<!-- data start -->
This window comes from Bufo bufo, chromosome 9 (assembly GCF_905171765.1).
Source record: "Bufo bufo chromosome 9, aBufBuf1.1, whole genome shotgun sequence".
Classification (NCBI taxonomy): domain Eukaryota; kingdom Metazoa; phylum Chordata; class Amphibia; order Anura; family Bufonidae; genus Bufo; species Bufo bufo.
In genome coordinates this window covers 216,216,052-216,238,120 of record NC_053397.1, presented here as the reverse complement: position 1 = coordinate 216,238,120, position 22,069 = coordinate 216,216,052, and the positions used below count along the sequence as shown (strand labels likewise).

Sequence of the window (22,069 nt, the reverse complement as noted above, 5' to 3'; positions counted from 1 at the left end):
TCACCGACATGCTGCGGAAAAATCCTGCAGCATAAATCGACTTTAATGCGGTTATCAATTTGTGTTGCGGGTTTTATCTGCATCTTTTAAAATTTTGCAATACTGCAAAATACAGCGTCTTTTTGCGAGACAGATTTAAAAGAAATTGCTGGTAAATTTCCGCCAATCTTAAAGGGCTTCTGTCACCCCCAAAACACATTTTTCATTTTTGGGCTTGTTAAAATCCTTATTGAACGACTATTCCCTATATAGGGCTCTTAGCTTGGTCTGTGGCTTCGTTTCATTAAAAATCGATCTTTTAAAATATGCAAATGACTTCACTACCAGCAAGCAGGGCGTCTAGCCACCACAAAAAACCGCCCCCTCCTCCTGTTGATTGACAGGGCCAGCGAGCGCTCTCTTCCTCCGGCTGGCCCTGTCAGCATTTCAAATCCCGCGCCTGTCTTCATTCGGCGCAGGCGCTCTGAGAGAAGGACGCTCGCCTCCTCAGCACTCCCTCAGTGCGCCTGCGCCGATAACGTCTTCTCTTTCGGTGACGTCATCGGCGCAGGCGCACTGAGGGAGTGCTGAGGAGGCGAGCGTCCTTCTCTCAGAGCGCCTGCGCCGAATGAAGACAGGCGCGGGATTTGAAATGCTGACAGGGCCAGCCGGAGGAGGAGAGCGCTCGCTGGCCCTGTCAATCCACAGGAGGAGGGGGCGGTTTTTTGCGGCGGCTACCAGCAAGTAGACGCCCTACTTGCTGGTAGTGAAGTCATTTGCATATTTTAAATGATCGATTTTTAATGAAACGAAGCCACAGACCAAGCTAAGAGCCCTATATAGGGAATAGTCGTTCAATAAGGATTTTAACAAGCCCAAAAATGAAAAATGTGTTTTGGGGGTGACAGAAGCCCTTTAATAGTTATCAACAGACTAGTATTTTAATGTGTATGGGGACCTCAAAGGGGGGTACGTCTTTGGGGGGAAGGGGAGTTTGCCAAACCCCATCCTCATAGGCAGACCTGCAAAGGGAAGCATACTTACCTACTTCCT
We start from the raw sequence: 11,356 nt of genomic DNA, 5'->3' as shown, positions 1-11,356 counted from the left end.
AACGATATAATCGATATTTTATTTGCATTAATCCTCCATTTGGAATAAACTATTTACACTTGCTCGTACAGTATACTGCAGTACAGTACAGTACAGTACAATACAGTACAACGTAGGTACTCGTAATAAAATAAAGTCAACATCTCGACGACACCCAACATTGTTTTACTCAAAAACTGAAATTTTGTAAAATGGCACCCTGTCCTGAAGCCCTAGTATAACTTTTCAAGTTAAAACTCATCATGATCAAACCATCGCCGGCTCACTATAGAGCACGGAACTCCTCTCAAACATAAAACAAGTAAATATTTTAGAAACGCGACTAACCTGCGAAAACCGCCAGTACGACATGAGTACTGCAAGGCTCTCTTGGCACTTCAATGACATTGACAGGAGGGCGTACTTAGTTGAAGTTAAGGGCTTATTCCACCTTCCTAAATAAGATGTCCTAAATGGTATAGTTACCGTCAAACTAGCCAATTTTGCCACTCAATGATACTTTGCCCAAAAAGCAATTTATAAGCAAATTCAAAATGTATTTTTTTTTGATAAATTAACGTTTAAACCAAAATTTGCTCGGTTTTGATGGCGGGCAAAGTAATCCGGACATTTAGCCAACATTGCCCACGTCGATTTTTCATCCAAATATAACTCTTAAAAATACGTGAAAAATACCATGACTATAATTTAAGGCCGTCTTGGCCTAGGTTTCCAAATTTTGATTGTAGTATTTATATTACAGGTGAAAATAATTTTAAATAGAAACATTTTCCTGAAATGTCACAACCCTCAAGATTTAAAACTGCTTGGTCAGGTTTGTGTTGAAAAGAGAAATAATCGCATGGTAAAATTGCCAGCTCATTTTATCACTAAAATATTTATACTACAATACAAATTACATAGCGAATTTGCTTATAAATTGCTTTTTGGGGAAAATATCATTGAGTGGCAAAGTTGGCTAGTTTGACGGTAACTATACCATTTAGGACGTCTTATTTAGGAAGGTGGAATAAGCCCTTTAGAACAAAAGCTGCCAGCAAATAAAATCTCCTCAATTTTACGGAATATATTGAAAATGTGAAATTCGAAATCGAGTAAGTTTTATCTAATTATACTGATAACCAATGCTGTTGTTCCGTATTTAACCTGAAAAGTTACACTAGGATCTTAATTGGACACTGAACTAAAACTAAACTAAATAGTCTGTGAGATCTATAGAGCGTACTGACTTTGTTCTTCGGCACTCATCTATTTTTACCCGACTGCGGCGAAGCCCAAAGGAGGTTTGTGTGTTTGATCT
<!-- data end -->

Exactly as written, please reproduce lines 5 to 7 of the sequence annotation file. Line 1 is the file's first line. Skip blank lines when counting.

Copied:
Sequence of the window (22,069 nt, the reverse complement as noted above, 5' to 3'; positions counted from 1 at the left end):
TCACCGACATGCTGCGGAAAAATCCTGCAGCATAAATCGACTTTAATGCGGTTATCAATTTGTGTTGCGGGTTTTATCTGCATCTTTTAAAATTTTGCAATACTGCAAAATACAGCGTCTTTTTGCGAGACAGATTTAAAAGAAATTGCTGGTAAATTTCCGCCAATCTTAAAGGGCTTCTGTCACCCCCAAAACACATTTTTCATTTTTGGGCTTGTTAAAATCCTTATTGAACGACTATTCCCTATATAGGGCTCTTAGCTTGGTCTGTGGCTTCGTTTCATTAAAAATCGATCTTTTAAAATATGCAAATGACTTCACTACCAGCAAGCAGGGCGTCTAGCCACCACAAAAAACCGCCCCCTCCTCCTGTTGATTGACAGGGCCAGCGAGCGCTCTCTTCCTCCGGCTGGCCCTGTCAGCATTTCAAATCCCGCGCCTGTCTTCATTCGGCGCAGGCGCTCTGAGAGAAGGACGCTCGCCTCCTCAGCACTCCCTCAGTGCGCCTGCGCCGATAACGTCTTCTCTTTCGGTGACGTCATCGGCGCAGGCGCACTGAGGGAGTGCTGAGGAGGCGAGCGTCCTTCTCTCAGAGCGCCTGCGCCGAATGAAGACAGGCGCGGGATTTGAAATGCTGACAGGGCCAGCCGGAGGAGGAGAGCGCTCGCTGGCCCTGTCAATCCACAGGAGGAGGGGGCGGTTTTTTGCGGCGGCTACCAGCAAGTAGACGCCCTACTTGCTGGTAGTGAAGTCATTTGCATATTTTAAATGATCGATTTTTAATGAAACGAAGCCACAGACCAAGCTAAGAGCCCTATATAGGGAATAGTCGTTCAATAAGGATTTTAACAAGCCCAAAAATGAAAAATGTGTTTTGGGGGTGACAGAAGCCCTTTAATAGTTATCAACAGACTAGTATTTTAATGTGTATGGGGACCTCAAAGGGGGGTACGTCTTTGGGGGGAAGGGGAGTTTGCCAAACCCCATCCTCATAGGCAGACCTGCAAAGGGAAGCATACTTACCTACTTCCT
We start from the raw sequence: 11,356 nt of genomic DNA, 5'->3' as shown, positions 1-11,356 counted from the left end.